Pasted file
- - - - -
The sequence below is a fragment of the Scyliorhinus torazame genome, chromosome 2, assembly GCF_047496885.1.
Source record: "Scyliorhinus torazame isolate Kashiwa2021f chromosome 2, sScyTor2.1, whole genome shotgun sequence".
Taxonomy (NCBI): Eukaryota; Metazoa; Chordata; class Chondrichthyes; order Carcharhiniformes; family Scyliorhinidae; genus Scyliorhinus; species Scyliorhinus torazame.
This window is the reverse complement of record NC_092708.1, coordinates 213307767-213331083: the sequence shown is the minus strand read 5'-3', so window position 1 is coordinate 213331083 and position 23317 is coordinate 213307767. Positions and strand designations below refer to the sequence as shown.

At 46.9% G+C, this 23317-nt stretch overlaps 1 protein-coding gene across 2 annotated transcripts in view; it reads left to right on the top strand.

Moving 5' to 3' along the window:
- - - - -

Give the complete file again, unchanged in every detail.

The sequence below is a fragment of the Scyliorhinus torazame genome, chromosome 2, assembly GCF_047496885.1.
Source record: "Scyliorhinus torazame isolate Kashiwa2021f chromosome 2, sScyTor2.1, whole genome shotgun sequence".
Taxonomy (NCBI): Eukaryota; Metazoa; Chordata; class Chondrichthyes; order Carcharhiniformes; family Scyliorhinidae; genus Scyliorhinus; species Scyliorhinus torazame.
This window is the reverse complement of record NC_092708.1, coordinates 213307767-213331083: the sequence shown is the minus strand read 5'-3', so window position 1 is coordinate 213331083 and position 23317 is coordinate 213307767. Positions and strand designations below refer to the sequence as shown.

At 46.9% G+C, this 23317-nt stretch overlaps 1 protein-coding gene across 2 annotated transcripts in view; it reads left to right on the top strand.

Moving 5' to 3' along the window: